|   1  Tesla K80           Off  | 00000000:00:06.0 Off |                    0 |
| N/A   76C    P0   114W / 149W |  10936MiB / 11441MiB |     26%      Default |
+-------------------------------+----------------------+----------------------+
                                                                               
+-----------------------------------------------------------------------------+
| Processes:                                                       GPU Memory |
|  GPU       PID   Type   Process name                             Usage      |
|=============================================================================|
+-----------------------------------------------------------------------------+

The MirroredStrategy can help us scale up to about 8 GPUs per compute instance; however, we are likely to need 16 instances with 8 GPUs each to train ImageNet in a reasonable time (see Jeremy Howard’s post on Training Imagenet in 18 Minutes). So where do we go from here?

Welcome to MultiWorkerMirroredStrategy: This strategy can use not only multiple GPUs, but also multiple GPUs across multiple computers. To configure them, all we have to do is define a TF_CONFIG environment variable with the right addresses and run the exact same code in each compute instance.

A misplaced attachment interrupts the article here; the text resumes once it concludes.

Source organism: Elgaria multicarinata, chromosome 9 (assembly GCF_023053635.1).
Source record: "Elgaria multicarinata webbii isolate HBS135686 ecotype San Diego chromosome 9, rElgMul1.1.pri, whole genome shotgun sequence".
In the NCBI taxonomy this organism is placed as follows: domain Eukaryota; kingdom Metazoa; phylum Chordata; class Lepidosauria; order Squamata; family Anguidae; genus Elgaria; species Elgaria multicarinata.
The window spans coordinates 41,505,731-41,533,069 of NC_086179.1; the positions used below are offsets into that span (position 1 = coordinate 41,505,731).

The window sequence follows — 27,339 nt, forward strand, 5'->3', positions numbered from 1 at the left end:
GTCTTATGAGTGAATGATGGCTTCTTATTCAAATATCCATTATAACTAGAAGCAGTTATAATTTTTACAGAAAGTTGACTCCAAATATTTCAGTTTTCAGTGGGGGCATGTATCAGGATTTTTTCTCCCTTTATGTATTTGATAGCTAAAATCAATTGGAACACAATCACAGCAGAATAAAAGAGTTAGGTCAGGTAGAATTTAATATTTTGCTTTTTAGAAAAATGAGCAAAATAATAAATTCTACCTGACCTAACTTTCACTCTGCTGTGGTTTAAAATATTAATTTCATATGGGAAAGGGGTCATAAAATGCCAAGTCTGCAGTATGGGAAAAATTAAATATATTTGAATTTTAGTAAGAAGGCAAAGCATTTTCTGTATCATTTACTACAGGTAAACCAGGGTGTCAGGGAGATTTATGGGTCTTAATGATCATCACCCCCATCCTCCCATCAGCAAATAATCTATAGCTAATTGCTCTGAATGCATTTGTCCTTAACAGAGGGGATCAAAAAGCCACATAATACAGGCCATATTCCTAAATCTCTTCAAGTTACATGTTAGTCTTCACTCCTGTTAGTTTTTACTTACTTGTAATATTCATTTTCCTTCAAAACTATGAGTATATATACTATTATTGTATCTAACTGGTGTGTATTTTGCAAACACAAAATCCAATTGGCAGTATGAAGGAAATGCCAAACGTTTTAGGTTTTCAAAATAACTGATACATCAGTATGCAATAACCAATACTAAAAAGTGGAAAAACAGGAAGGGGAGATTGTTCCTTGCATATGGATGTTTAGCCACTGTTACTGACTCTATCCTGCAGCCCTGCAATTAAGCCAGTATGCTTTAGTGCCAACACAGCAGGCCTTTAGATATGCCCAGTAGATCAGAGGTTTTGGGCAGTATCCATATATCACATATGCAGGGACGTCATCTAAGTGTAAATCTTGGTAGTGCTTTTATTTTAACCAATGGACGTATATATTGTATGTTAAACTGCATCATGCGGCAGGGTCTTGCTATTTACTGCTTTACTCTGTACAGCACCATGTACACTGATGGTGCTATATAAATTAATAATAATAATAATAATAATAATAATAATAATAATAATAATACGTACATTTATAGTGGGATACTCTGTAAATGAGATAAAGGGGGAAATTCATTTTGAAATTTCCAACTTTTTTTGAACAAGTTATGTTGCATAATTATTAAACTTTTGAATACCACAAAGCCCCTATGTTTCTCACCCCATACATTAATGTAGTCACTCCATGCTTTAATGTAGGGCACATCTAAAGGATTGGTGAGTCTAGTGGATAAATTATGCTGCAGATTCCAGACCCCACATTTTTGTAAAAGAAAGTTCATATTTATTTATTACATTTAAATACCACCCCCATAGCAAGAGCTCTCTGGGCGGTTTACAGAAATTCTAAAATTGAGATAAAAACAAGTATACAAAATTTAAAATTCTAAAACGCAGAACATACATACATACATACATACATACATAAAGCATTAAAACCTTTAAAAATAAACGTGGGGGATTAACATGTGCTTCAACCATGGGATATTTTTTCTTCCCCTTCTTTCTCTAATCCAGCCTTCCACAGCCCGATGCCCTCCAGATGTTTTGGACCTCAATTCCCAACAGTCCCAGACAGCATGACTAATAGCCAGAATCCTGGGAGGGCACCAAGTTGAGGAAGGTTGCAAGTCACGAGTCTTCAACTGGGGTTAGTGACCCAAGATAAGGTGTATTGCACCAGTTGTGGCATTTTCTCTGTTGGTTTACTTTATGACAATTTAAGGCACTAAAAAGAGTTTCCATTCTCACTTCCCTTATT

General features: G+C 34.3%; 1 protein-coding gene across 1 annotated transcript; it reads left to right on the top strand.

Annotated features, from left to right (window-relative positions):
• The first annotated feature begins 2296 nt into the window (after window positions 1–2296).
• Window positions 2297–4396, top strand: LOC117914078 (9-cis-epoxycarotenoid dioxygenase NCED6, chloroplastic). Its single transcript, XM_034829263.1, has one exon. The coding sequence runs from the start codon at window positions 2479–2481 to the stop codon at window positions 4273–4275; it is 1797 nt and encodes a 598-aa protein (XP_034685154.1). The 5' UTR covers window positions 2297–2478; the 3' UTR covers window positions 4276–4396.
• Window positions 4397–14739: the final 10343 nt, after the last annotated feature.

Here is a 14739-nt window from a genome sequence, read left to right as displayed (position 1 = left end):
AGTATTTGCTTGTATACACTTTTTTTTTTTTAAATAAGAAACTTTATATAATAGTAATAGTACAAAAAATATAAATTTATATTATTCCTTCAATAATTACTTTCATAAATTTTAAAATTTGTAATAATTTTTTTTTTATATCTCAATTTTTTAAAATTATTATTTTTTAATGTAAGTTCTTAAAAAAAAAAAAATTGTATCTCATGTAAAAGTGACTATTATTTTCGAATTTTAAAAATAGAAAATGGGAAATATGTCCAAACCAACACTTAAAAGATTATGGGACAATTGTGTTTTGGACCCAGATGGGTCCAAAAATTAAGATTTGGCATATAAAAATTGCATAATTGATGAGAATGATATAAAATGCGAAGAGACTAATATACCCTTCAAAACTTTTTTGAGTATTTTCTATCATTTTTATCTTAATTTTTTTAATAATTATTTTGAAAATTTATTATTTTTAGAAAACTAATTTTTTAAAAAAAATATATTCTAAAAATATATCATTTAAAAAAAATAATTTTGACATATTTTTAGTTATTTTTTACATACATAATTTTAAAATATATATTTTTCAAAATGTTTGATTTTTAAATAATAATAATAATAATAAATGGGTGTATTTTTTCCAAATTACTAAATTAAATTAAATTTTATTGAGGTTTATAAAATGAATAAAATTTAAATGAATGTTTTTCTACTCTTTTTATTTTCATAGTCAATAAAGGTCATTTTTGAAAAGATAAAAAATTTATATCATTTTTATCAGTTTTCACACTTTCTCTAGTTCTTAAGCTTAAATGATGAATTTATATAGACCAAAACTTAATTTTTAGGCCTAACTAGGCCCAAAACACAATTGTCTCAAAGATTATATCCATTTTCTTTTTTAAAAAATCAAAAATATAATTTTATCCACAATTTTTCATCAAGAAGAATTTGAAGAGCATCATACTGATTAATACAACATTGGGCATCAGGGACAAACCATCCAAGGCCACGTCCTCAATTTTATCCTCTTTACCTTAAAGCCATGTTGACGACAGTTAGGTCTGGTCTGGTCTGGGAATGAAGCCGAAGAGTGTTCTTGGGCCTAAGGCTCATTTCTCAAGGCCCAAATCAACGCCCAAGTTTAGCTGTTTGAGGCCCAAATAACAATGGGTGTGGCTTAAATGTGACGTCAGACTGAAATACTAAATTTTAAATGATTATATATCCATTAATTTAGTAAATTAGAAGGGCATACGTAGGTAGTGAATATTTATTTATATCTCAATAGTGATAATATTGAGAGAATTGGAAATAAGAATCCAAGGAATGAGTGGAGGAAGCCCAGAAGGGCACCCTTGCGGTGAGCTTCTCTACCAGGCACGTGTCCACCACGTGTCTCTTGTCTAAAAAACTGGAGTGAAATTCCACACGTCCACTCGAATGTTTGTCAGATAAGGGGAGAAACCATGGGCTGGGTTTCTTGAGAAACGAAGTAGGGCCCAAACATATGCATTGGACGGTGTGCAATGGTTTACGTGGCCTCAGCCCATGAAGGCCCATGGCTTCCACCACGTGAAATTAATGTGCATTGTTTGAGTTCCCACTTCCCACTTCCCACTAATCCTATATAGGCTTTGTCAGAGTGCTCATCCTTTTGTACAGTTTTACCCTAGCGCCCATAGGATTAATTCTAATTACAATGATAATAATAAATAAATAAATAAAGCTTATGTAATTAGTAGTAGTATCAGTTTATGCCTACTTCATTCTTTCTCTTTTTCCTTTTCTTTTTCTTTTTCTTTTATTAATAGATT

library(tensorflow)

partition <- 0
Sys.setenv(TF_CONFIG = jsonlite::toJSON(list(
    cluster = list(
        worker = c("10.100.10.100:10090", "10.100.10.101:10090")
    ),
    task = list(type = 'worker', index = partition)
), auto_unbox = TRUE))

strategy <- tf$distribute$MultiWorkerMirroredStrategy(
  cross_device_ops = tf$distribute$ReductionToOneDevice())

alexnet::imagenet_partition(partition = partition) %>%
  alexnet::alexnet_train(strategy = strategy, parallel = 6)

Please note that partition must change for each compute instance to uniquely identify it, and that the IP addresses also need to be adjusted. In addition, data should point to a different partition of ImageNet, which we can retrieve with pins; although, for convenience, alexnet contains similar code under alexnet::imagenet_partition(). Other than that, the code that you need to run in each compute instance is exactly the same.

However, if we were to use 16 machines with 8 GPUs each to train ImageNet, it would be quite time-consuming and error-prone to manually run code in each R session. So instead, we should think of making use of cluster-computing frameworks, like Apache Spark with barrier execution. If you are new to Spark, there are many resources available at sparklyr.ai. To learn just about running Spark and TensorFlow together, watch our Deep Learning with Spark, TensorFlow and R video.